Diarmaid Ó Foighil obtained a B.Sc. (hons) in zoology from NUI Galway (Ireland) in 1981 and a Ph.D. in biology from the University of Victoria (Canada) in 1987. He was a postdoctoral fellow at the Friday Harbor Laboratories (University of Washington); Simon Fraser University (Vancouver, B.C.); and a research scientist at the University of South Carolina prior to joining the faculty at the University of Michigan in 1995. He has served as the president of the American Malacological Society and on the editorial boards of Evolution and Malacologia.
It is an exciting time to be a biologist. Ongoing theoretical and technical advances across broad areas of biological research are greatly expanding the scope of investigation for evolutionary studies and numerous classic questions concerning the origin and maintenance of biotic diversity are now being meaningfully tested for the first time.
The Mollusca are enormously diverse, have an excellent fossil record, and play central roles in almost all of the earth’s ecosystems. As a result, outstanding exemplar molluscan taxa can be targeted for most primary questions in the overlapping disciplines of evolution, systematics and biogeography. Although my background has been in marine systems, since moving to Ann Arbor I have also become very interested in freshwater and terrestrial taxa and presently have research projects on marine, terrestrial and freshwater taxa. See below a brief summary of our ongoing research project on endangered Pacific Island land snails.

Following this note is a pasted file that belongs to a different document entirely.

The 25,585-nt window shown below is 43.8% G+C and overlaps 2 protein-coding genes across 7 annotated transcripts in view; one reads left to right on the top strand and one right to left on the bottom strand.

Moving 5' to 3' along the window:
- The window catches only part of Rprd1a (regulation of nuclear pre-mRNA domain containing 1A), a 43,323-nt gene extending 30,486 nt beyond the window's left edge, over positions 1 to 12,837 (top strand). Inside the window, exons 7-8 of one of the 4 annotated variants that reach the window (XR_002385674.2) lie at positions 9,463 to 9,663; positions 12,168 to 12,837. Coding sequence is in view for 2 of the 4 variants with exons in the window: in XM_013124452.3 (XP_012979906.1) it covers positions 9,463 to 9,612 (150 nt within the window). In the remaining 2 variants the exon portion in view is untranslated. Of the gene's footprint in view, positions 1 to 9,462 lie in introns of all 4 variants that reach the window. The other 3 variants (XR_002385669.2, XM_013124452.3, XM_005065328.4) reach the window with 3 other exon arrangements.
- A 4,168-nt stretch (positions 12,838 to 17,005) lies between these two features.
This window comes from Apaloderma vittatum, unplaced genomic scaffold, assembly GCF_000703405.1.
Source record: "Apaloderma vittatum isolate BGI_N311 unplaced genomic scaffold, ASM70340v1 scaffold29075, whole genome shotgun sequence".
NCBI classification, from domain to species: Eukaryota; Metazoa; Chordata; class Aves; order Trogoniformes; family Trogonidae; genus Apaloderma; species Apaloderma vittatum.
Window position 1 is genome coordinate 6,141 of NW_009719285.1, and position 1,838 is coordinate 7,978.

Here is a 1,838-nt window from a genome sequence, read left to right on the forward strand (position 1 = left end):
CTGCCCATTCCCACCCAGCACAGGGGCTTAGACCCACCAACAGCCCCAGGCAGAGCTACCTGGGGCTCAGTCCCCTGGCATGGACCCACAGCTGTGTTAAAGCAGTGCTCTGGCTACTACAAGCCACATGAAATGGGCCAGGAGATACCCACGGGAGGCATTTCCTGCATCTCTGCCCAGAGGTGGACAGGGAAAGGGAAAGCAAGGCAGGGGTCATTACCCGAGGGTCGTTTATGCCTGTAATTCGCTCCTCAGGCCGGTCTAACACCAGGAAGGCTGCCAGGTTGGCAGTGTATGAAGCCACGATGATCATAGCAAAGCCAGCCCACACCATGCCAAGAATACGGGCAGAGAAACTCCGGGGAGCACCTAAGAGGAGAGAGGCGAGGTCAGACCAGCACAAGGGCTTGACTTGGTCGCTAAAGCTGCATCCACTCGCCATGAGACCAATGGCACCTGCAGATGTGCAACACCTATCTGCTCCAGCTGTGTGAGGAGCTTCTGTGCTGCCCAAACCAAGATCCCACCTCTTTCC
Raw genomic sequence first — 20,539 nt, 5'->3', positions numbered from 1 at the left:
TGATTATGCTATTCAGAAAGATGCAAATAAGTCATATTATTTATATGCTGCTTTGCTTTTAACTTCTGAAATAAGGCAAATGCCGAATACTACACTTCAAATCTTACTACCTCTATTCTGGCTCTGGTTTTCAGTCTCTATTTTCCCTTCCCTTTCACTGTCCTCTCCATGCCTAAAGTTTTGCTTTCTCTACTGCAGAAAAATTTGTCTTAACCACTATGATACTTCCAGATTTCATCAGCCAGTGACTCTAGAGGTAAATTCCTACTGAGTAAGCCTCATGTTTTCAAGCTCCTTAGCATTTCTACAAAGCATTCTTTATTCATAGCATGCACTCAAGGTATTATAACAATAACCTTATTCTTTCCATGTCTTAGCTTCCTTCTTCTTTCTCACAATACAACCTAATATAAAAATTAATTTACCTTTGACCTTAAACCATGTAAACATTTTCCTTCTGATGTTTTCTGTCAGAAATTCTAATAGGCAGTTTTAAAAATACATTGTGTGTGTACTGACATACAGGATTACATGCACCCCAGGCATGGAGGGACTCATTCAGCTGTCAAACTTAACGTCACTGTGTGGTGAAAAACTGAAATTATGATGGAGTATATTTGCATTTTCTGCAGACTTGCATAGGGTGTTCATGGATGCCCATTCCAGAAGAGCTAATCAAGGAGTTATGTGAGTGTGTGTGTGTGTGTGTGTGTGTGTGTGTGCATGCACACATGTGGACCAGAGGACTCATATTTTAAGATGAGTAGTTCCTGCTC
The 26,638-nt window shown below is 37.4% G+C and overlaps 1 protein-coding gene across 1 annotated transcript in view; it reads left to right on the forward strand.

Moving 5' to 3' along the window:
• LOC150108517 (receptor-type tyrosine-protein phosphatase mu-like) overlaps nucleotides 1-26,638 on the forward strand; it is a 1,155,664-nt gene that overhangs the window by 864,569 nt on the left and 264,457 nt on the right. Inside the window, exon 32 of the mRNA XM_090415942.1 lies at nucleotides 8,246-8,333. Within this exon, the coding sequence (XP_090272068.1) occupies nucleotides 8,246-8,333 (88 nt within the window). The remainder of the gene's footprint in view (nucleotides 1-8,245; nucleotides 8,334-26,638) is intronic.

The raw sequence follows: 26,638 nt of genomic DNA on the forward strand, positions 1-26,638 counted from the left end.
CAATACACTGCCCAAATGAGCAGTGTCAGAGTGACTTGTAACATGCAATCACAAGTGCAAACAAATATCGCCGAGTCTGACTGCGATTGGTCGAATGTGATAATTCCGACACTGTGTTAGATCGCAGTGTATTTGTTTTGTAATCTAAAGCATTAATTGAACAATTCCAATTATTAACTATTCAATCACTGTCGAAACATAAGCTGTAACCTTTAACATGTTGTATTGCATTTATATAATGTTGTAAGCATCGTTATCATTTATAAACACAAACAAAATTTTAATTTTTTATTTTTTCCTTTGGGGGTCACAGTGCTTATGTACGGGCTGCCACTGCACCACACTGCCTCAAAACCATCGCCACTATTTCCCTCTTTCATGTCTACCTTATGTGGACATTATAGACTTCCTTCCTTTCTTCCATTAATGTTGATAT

Historical Phylogeny of Tahitian Partula, an Almost Extirpated Land Snail Fauna
Surveying remnant Partula hyalina populations in Tahiti with Trevor Coote in March 2005.
Partula hyalina and P. clara show enhanced resistance to the introduced predator Euglandina. Our results suggest that these two nominal Partulaspecies represent a single polymorphic lineage stemming from a distinct Tahitian colonization event.
Jack Burch, Taehwan Lee and I are presently engaged in collaborative project with the Zoological Society of London on the conservation biology and systematics of this highly endangered malacofauna.
Thanks to Jack’s historical samples, we aim to reconstruct the evolutionary history of this fauna and provide a phylogenetic perspective to guide ongoing conservation efforts. See the popular Whyfiles article on this research.
At present, I teach two primary courses: Animal Diversity (Bio 288) and Introductory Biology (Bio 162).
Bio 288’s focus is primarily on the Metazoa (multicellular animals) and we take a genealogical approach to addressing the evolutionary history of extant and extinct animal forms. We emphasize as much as possible live material in our comparative labs and as most animal diversity is marine and invertebrate, this gives many students their first up close look at living invertebrates such as echinoderms and cephalopods.
Bio 162 is the large enrollment Introductory Biology class and I teach the 2nd (ecology and evolution) half.